2001-Fri Feb 24 19:35:12 MST 2017
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Your home can hold a lot of unrecognized dangers for your pet. Many common food items or household products can sicken or even kill animals. However, a few simple precautions can help keep your pet safe.
Pets are not “mini people.” Animals react to substances in food and medicines completely differently than people do, so just because something doesn’t make a person sick doesn’t mean it is okay for a pet. Also, most pets are much smaller than people, so what may seem like a harmless amount of a food or drug can make them ill.
Pets are curious. If something smells good, they’ll eat it. If they can get into a container, they will. Be aware of what substances may be toxic to your pet, and store and use them safely.
If you suspect that your pet has consumed any amount of any chocolate, call your veterinarian. However, not all chocolate is equally dangerous to pets. In general, the darker the chocolate, the more toxic it is to animals. Baker’s chocolate is the most dangerous because it contains the highest concentration of a substance called methylxanthine. Pets that eat too much of this substance can have
vomiting, diarrhea, excessive thirst and urination, hyperactivity, and, in severe cases, abnormal heart rhythms, tremors, and seizures.
It is generally not a good idea to give your pet table food. Many human foods can cause digestive upset, which can be severe. Also, several common ingredients in human food can be toxic to pets. Just a few are:
In general, do not store or leave food meant for you and your family in a place where your pet may be able to get to it. Take special care during holiday seasons and festive occasions, when it is very easy to become distracted and leave food or drinks on a counter or coffee table.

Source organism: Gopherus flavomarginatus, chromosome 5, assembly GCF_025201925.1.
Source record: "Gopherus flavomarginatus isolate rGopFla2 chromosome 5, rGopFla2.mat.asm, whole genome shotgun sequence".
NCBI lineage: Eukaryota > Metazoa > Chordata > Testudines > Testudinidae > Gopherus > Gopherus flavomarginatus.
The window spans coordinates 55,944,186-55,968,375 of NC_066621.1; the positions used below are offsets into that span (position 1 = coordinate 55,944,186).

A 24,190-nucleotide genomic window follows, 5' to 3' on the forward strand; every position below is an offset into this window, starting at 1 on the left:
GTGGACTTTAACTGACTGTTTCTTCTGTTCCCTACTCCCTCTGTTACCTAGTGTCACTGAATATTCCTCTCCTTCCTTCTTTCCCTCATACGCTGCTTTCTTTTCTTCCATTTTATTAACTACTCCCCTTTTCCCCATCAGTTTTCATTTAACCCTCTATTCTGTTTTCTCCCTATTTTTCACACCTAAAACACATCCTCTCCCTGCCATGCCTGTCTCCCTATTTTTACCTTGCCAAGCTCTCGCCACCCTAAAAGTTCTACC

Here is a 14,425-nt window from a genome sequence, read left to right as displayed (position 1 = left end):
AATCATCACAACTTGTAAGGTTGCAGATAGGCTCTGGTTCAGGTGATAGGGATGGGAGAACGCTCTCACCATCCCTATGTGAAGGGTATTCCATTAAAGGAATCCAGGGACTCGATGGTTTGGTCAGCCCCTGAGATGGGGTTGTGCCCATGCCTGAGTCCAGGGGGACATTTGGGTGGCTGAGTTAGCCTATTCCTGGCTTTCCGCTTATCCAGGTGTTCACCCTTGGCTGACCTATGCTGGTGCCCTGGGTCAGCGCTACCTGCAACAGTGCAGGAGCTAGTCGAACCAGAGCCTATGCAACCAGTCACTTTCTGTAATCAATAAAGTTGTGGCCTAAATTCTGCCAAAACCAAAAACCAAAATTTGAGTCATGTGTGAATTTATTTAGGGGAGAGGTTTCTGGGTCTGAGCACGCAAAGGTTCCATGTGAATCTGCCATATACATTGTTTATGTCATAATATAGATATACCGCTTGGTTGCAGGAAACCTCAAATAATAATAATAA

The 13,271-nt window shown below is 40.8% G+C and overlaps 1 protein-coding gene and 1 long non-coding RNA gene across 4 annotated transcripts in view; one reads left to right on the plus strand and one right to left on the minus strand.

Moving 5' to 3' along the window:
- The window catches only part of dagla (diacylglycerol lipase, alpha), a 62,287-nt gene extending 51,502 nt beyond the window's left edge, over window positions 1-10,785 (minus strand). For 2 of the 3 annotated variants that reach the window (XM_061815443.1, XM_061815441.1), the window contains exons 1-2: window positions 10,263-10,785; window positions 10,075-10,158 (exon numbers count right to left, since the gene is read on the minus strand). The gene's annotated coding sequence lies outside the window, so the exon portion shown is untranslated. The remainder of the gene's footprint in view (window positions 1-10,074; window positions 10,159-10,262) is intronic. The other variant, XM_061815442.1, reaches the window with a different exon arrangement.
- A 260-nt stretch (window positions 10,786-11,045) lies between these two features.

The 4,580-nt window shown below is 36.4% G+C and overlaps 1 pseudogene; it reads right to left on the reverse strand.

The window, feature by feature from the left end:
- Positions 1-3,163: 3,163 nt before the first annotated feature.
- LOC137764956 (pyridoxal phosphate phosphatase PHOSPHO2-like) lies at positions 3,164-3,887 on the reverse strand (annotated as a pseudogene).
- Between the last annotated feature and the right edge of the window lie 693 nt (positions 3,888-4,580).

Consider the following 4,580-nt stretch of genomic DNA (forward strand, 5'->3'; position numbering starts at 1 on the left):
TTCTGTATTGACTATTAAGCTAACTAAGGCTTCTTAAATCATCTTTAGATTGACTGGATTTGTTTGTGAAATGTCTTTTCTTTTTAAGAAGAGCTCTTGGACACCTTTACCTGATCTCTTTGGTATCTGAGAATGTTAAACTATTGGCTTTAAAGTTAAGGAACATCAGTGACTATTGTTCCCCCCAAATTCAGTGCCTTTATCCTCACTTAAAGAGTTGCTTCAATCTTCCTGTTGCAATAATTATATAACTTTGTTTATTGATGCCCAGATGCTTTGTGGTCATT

Never give your pet a medicine meant for people unless you’ve been told to by a veterinary professional. Many common over-the-counter drugs can be extremely toxic to pets. Don’t leave medicine bottles out where pets can reach them (a determined
dog can chew through a childproof cap), and pick up any dropped pills immediately. Use the same caution with dietary supplements or with products you buy at a health food store.
Read the warning labels on the household cleaning products you use, and store as directed.
If you have a garage, shed, or garden, you probably have at least some of the following:
Plants: Learn which plants can be toxic to pets and under what circumstances. Tomatoes, for example, are in the nightshade family. Many lilies, flowers, and common ornamental shrubs can be toxic. The American Society for the Prevention of Cruelty to Animals (ASPCA) maintains a comprehensive online list.
Pest poisons: Poisons meant to kill rodents, insects, or weeds are very common causes of poisoning in pets. Be very careful how you apply and store any poisons around your home.
Garden products: Cocoa mulch, fertilizers, and compost piles are also unsafe for pets. Make sure any mulch or fertilizer you apply to your yard is safe for pets to play in (and possibly eat). Keep your pet out of areas treated with toxic products. Compost piles can grow bacteria and fungi that are highly toxic to pets, so if you have a compost pile, make sure your pet cannot get into it, and don’t compost dairy or meat items.
Garage chemicals: Any chemical in your garage can be dangerous to pets. Antifreeze, in particular, can be deadly. Store all chemicals out of reach of your pet (just as you would for children), and carefully mop up any spills.
If your pet does eat something he or she shouldn’t, time is critical. Call your veterinarian or a pet poison hotline immediately and be prepared to describe the following:
The ASPCA Animal Poison Control Center’s hotline number is 888-426-4435. The Pet Poison Helpline number is 800-213-6680. (Note: Callers will be charged a consultation fee.)
If possible, bring some of the substance, including any available packaging, with you if you are asked to bring your pet in for an examination.
The ASPCA Animal Poison Control Center handles more than 100,000 cases of pet poisonings every year. Based on those cases, the top offenders are:
This article has been reviewed by a Veterinarian.
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